This week, a clinical trial that was conducted by Soroka University Medical Center in conjunction with Tikun Olam-Cannbit in recent years to evaluate the safety and efficacy of treatment with medical cannabis, as well as epidemiological characteristics of the patient population was published in the leading medical journal, Frontiers in Medicine.
The study, which was conducted in recent years by Tikun Olam-Cannbit’s head of R&D, Lihi Bar-Lev Schleider, under the guidance of Prof. Victor Novack, Head of Soroka Clinical Research Center, on 8,500 Israeli male and female patients with an average age of 54.6 years, who are being treated with medical cannabis.
This is one of the farthest reaching and most comprehensive study ever conducted globally on follow-up of patients treated with medical cannabis. The study examined the efficacy and safety of treatment with Tikun Olam’s cannabis strains in providing relief for medical conditions and various symptoms.
Despite the extensive use of cannabis in medical treatment, there are not enough clinical studies or evidence of the efficacy of treatment with medical cannabis for various indications. For the most part, surveys of cannabis patients do not document the patient’s condition prior and subsequent to treatment. The aims of this study, were to analyze the epidemiological characteristics, safety and efficacy of the treatment with Tikun Olam strains in a large patient population.
Before starting treatment, patients were asked about diseases, pain and other symptoms, regular medications, quality of life characteristics, etc. According to the personal characteristics of each patient, treatment with a specific cannabis strain was recommended, particularly from among the following: Alaska, Erez and Avidekel, as well as the recommended mode of consumption. Six months after beginning treatment, another questionnaire was performed to examine the effect of treatment.
In general, medical cannabis appears to be a safe and effective alternative, with a high adherence to treatment, that improves quality of life and reduces the patient’s pain level. According to the study, there is a low incidence of side effects from treatment with medical cannabis.
Among the most remarkable findings of the study is that consumption of medications declined by over 50% decreased drug use: 52.5% of patients stopped or reduced the dosage of opioids; 39.2% stopped or reduced the dosage of other analgesics and anti-psychotics; 36.9% of patients stopped or reduced the dosage of anti-psychotics; 35.7% of patients stopped or reduced the dosage of anti-epileptics; 35.3% of patients stopped or reduced the dosage of hypnotics and sedatives.
- 6% of patients reported a moderate (at least) improvement in their condition with no serious side effects.
- The indication with the highest percentage of improvement is PTSD, 90.8% of the patients who began treatment were classified as therapeutic success after six months.
- Improvement in rage attacks – There was a significant decrease of 91.5% in rage attacks following the treatment with cannabis.
- Improvement in restlessness – There was a significant decrease of 89.5% in restlessness following the treatment with cannabis.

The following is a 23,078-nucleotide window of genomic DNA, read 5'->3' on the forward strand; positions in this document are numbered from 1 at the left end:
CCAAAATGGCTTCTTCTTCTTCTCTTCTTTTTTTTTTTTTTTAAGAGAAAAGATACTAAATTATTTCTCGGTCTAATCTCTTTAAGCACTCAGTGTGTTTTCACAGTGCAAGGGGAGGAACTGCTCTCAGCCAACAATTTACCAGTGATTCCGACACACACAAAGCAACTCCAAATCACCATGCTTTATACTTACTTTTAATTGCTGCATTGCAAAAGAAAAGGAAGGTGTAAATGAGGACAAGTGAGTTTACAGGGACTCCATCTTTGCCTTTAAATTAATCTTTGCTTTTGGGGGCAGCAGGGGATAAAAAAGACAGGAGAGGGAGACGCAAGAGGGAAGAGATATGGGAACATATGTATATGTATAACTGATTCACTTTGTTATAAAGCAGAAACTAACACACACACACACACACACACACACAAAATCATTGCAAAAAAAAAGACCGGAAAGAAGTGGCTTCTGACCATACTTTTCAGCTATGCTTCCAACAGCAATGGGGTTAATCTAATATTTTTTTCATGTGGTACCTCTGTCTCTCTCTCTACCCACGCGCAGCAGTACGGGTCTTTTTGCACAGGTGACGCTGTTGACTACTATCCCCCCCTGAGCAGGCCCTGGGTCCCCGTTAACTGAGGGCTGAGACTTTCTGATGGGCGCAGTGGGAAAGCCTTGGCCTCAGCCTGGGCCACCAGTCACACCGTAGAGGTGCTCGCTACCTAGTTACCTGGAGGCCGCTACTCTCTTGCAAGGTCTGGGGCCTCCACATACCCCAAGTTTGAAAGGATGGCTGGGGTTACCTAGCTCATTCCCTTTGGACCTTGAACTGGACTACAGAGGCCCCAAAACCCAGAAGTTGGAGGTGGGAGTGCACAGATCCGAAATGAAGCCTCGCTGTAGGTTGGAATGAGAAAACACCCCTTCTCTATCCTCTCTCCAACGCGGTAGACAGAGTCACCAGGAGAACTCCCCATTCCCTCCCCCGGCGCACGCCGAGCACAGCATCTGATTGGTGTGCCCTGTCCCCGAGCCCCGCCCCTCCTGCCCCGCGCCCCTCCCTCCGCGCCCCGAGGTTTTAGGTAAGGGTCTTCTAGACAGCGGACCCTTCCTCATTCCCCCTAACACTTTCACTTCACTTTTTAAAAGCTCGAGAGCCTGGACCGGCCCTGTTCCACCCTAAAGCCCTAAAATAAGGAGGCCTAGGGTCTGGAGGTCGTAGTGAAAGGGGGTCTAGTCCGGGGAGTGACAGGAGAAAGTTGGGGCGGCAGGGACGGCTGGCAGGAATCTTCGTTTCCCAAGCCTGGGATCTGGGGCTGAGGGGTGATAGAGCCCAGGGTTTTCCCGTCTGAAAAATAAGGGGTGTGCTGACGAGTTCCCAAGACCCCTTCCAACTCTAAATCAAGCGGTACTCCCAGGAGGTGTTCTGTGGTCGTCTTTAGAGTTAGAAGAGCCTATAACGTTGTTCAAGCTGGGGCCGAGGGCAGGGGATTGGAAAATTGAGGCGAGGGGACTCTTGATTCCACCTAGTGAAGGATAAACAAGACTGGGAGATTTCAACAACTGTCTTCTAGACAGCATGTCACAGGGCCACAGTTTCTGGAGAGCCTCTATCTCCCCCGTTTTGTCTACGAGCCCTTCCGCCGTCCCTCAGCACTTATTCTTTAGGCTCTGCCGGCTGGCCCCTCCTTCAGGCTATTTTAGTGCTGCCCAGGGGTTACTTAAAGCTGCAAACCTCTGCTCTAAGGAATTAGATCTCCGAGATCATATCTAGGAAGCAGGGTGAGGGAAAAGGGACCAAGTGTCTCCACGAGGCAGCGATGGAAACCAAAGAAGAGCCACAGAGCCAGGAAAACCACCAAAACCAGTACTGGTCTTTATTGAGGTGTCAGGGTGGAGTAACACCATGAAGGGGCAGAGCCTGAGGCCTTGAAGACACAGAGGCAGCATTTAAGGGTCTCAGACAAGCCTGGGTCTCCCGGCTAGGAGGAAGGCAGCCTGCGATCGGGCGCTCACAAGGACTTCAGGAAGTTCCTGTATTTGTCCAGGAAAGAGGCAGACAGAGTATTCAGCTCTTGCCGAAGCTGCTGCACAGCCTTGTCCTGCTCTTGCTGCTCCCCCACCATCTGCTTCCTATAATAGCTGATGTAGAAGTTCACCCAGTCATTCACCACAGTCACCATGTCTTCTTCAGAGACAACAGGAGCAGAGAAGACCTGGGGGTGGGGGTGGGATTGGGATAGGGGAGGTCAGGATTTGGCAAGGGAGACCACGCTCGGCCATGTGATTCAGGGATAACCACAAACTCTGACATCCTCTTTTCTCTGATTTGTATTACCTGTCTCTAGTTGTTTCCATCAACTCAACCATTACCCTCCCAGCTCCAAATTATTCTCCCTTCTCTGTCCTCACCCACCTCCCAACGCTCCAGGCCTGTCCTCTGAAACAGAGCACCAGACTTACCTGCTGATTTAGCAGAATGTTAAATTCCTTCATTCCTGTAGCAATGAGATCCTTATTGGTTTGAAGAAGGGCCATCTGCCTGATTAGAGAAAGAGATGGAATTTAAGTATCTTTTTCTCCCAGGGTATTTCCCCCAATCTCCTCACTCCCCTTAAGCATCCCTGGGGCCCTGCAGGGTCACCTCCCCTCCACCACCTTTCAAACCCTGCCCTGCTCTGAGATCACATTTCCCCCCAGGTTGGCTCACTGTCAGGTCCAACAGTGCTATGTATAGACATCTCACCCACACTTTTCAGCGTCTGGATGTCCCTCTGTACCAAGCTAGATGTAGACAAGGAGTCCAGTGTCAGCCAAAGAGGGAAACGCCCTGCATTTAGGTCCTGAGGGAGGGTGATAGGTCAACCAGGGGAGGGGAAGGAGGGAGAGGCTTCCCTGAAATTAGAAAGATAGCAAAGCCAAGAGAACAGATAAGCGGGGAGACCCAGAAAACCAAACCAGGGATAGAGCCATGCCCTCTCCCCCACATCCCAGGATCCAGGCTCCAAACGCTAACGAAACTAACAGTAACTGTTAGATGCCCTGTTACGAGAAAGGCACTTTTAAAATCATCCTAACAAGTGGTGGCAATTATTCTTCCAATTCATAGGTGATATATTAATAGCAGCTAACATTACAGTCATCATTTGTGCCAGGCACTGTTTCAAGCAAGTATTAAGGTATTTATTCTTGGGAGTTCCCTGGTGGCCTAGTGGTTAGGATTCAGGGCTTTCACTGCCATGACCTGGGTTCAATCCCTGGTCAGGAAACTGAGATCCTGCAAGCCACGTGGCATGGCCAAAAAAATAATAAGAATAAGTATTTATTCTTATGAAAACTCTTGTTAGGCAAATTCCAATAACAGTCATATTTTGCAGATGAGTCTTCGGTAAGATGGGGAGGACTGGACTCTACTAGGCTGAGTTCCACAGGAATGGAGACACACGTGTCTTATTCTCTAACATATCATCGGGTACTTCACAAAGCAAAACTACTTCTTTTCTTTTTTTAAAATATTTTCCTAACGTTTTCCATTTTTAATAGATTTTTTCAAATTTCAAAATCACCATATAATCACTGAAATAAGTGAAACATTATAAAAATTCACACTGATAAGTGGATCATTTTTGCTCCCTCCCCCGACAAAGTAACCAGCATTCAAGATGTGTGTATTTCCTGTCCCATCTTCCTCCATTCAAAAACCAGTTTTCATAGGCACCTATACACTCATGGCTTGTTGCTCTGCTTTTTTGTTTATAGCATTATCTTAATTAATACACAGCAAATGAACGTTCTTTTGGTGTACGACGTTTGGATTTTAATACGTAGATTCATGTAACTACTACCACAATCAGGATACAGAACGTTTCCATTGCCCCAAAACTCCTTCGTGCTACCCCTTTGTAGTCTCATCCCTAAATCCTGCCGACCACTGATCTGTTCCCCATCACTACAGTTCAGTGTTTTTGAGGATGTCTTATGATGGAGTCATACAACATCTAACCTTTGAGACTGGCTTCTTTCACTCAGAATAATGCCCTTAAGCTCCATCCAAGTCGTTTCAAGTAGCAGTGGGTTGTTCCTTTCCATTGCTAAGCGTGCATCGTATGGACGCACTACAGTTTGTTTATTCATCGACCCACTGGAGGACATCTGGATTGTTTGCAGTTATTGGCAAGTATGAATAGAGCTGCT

- Improvement in sleep disturbances – There was a significant decrease of 89.1% in sleep disturbances following the treatment with cannabis.
- Improvement in nausea – There was a significant decrease of 88.9% in nausea following the treatment with cannabis.
- Decrease in pain intensity – The reporting of the pain intensity in a numeric rating scale (0 – no pain at all, 10 – the most horrible pain that can be described), decreased significantly. Prior to treatment, 62.0% of patients reported high pain-intensity (8 or more); after six months of treatment, this number decreased to only 5.0% of patients.
- Improving quality of life – 69.9% of patients reported their quality of life to be “good or very good,” during half a year of active treatment, whereas only 12.9% of patients rated their quality of life at this level prior to beginning treatment.
- The most common side effects were mild and included dizziness (8.2%), dry mouth (6.7%), increased appetite (4.7%), sleepiness (4.4%), and psychoactive effect (feeling “high”) (4.3%).
- 1,735 patients (17.3%) discontinued treatment during six months of treatment.
- Medical cannabis appears to be a safe and effective alternative with a high adherence to treatment, helping to improve quality of life and decrease the level of pain, with a low incidence of side effects.
Lihi Bar-Lev Schleider, Tikun Olam-Cannbit’s head of R&D, said, “In the past, we demonstrated that treatment with medical cannabis products relieves symptoms and improves quality of life for patients, but this is the first time that in-depth, organized and systematic analysis of a large amount of data on a very large group of patients was performed, and in which, with minimum bias as possible, the effect of treatment for various indications was examined. We found that the treatment with Tikun Olam strains is effective, safe and can be a therapeutic alternative for opioids in some patients. This publication mark a significant milestone for Tikun Olam and can hopefully help physicians and healthcare practitioners gain confidence in using medical cannabis as the alternative it is.”